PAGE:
Super Bowl LIV

Live From Super Bowl LIV: Van Wagner Sports & Entertainment, Hard Rock Stadium Team Up To Produce the Crown Jewel of In-Stadium Shows

Four videoboards and three ribbons from Daktronics anchor the sharp presentation for fans

Putting the cap on the celebration of its 100th season, the NFL will acknowledge its past on Super Bowl Sunday at Hard Rock Stadium in Miami by honoring its 100 greatest players. It promises to be a true reflection of just how far America’s favorite sport has come. As far as the Super Bowl itself? As an event to attend as a fan, it’s nothing like it was in those early days. Look no further than the stadium’s videoboard show.

Hard Rock Stadium features four primary videoboards, each erected above the corners of the end zones. Each screen measures at roughly 49 ft. high by 111.5 ft wide.

Twenty-five years ago, Bob Becker, SVP, Van Wagner Sports & Entertainment, worked his very first Super Bowl with VWSE, the sports and marketing agency that oversees the in-venue video production of many of the world’s largest neutral-site national and global championship events. How’s this for full circle: that Super Bowl, Super Bowl XXIX, took place in this very building (then named Joe Robbie Stadium), and this year’s NFC representative, the San Francisco 49ers, won their latest championship. When Becker worked that game, he was one of just two VWSE representatives onsite. This year’s VWSE contingent onsite for Super Bowl LIV numbers at least 60 people.

“Our Super Bowl show has grown tenfold even in just the last five years,” says Nathan McCoart, director, technical operations, VWSE. “It’s really a testament to the NFL wanting to continue to push the envelope, to the creative team on our side, the creative team at the NFL, and everyone working together to keep pushing the Super Bowl forward as the best venue presentation of any event in the world every year.”

VWSE’s Ryan Kehn (left) and Nate McCoart are helping oversee the in-venue videoboard production of Super Bowl LIV at Hard Rock Stadium in Miami.

Super Bowl shows have grown so big, in fact, that most NFL venues don’t have the necessary equipment to pull off what VWSE wants to deliver for the league. But why would they? A show the size of the Super Bowl comes around only once a year.

For this year’s iteration, VWSE has brought in a sizable flypack to help fill out the video infrastructure native to the stadium. A whopping 24 cameras will be in the stadium, shooting for the in-venue show — a number that far exceeds a typical game day at Hard Rock. Among the added gear is also an extra Evertz DreamCatcher system. With two of them, the production team is able to dedicate a full DreamCatcher replay device to each of the participating teams.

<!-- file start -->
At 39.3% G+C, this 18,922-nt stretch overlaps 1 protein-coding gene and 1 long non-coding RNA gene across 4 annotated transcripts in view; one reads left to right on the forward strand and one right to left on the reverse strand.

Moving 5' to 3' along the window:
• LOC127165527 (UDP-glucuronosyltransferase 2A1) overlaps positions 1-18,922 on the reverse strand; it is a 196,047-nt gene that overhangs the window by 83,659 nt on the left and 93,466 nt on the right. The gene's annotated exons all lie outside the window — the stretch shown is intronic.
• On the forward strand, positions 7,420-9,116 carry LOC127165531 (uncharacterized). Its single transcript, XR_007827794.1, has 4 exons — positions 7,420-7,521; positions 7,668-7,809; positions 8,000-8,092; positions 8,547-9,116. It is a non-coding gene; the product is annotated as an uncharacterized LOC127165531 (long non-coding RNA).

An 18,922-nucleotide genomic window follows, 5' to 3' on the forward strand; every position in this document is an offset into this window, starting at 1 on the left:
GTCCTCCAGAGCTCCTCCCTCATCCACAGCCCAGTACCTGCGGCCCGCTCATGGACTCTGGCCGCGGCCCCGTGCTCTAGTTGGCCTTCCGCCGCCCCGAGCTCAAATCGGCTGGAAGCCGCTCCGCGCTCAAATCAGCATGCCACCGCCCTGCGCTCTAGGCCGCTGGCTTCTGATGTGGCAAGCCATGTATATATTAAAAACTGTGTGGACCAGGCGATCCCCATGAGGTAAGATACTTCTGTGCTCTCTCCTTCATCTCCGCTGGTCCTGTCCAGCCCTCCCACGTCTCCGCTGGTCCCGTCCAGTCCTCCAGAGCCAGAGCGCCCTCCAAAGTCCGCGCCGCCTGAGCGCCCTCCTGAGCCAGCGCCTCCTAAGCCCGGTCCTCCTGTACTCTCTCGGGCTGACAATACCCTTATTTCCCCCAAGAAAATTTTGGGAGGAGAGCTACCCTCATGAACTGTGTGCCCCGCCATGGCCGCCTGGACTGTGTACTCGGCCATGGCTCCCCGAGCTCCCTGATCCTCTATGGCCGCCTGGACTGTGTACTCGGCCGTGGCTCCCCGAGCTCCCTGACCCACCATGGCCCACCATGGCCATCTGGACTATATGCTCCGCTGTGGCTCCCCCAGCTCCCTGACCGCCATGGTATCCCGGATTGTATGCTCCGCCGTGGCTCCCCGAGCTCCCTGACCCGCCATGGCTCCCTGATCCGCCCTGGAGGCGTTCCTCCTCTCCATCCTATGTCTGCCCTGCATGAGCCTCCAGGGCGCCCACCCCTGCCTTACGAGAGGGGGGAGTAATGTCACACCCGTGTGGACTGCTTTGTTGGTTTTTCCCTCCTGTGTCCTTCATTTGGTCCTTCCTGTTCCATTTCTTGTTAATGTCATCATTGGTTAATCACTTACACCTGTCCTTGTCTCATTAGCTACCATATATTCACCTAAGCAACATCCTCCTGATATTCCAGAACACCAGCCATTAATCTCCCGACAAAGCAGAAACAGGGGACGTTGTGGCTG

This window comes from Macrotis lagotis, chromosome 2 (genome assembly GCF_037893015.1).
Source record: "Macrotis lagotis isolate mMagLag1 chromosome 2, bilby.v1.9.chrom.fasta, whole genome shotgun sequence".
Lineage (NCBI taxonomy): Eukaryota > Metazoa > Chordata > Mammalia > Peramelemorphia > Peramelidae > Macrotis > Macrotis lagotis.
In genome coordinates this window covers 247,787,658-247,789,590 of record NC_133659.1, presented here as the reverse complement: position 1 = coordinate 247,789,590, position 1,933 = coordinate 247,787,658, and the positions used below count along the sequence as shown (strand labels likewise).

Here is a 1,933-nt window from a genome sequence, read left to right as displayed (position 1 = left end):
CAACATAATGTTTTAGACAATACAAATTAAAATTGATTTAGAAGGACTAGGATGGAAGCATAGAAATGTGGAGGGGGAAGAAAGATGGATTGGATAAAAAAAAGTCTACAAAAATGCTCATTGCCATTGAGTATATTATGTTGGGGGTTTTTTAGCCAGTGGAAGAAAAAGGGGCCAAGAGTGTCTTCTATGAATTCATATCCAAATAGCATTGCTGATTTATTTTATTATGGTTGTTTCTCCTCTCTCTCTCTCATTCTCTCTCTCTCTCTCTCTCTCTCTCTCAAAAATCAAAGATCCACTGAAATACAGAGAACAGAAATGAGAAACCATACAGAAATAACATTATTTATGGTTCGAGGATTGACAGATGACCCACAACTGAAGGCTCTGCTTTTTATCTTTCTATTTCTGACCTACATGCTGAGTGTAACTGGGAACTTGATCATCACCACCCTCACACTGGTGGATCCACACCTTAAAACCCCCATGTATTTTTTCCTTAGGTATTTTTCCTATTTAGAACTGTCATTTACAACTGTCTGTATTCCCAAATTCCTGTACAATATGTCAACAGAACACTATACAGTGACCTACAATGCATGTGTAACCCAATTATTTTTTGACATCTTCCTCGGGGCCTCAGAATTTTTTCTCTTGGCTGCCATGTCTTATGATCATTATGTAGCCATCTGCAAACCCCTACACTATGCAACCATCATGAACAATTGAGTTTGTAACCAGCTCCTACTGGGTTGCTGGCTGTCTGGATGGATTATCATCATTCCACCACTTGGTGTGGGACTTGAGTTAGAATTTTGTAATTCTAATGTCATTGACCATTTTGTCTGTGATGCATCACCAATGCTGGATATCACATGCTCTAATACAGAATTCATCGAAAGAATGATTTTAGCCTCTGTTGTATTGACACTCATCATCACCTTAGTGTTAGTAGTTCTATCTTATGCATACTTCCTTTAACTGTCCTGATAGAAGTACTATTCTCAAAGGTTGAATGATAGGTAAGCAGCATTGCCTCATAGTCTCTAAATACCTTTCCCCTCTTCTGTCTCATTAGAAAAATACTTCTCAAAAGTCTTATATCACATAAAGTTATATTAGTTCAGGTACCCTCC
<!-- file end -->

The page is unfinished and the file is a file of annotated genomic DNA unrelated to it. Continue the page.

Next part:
Naturally, graphics are a huge driver of the show. Ross is here supporting those efforts in a big way. A pair of Acuity panels drive the program feed, traditional CG (character generation) is running on Xpression, and the Xpression Tessera system is driving the main displays.

There’s also going to be a significant augmented-reality deployment that will ride on the Xpression AR system. On the field, selected camera operators will be equipped with Ross’s ACIDCams with Furio robotic heads that will feed real-time data to the control room. VWSE is also using technology from Piero, the sports-analytics–software supplier that Ross acquired last year, to design and execute graphics with deeper statistical analysis.

All these efforts are intended to fill a stadium that boasts four primary videoboards: one in the upper reaches of each corner of each end zone. Each of the Daktronics displays measures approximately 49 ft. high by 111.5 ft wide and features a 13HD pixel layout. In addition, rimming the bowl are three ribbon boards, measuring 3.5 ft. high and up to 2,105 ft. long. The screens are also fairly new, having debuted in 2016 following a privately funded renovation of the building in 2015.

VWSE has brought more than 60 staffers to integrate with and work alongside the in-house crew from Hard Rock Stadium and the Miami Dolphins.

As for the quality of the video feeding the primary videoboards in the bowl, VWSE will be pushing out 1080p imagery. Even though Fox Sports is producing the game in high dynamic range, these videoboards will not be taking that. VWSE is sticking with SDR, but that promises to look sharp and with a tighter pixel edge on the newer screens.

VWSE is also responsible for programming the many LED screens scattered around the exterior of Hard Rock Stadium. Among the numerous screens is a large board on the building’s Fountain Plaza at the south end zone. From that position, VWSE will be hosting a studio-show–style format for much of the pregame, which will serve as the primary content for fans in the bowl prior to pre-kickoff festivities.

“That’s something we’ve wanted to do for a while, and it really made sense to do that here,” says McCoart. “Gates are opening pretty early before we kick off, and we want to get people inside. We want to give them something to do, something to experience, and something to interact with. We’re going to do an [ESPN] College Gameday type of environment out there: get the fans close to the set, interact with them, and get people to that area.”

VWSE’s crew is also partnering with the in-house venue teams from Hard Rock Stadium and the Miami Dolphins. Becker, McCoart, and VWSE Creative Director Ryan Kehn have worked very closely with Tomas Ruiz, director, broadcast services, Miami Dolphins and Hard Rock Stadium, and Heather Pearson, manager, broadcast operations, Miami Dolphins and Hard Rock Stadium, both of whom have helped lead the way in making Sunday’s show possible.

Dolphins and Hard Rock Stadium production personnel who work in the building every Sunday during the regular season are operating all the notable positions, from camera ops to replay ops.

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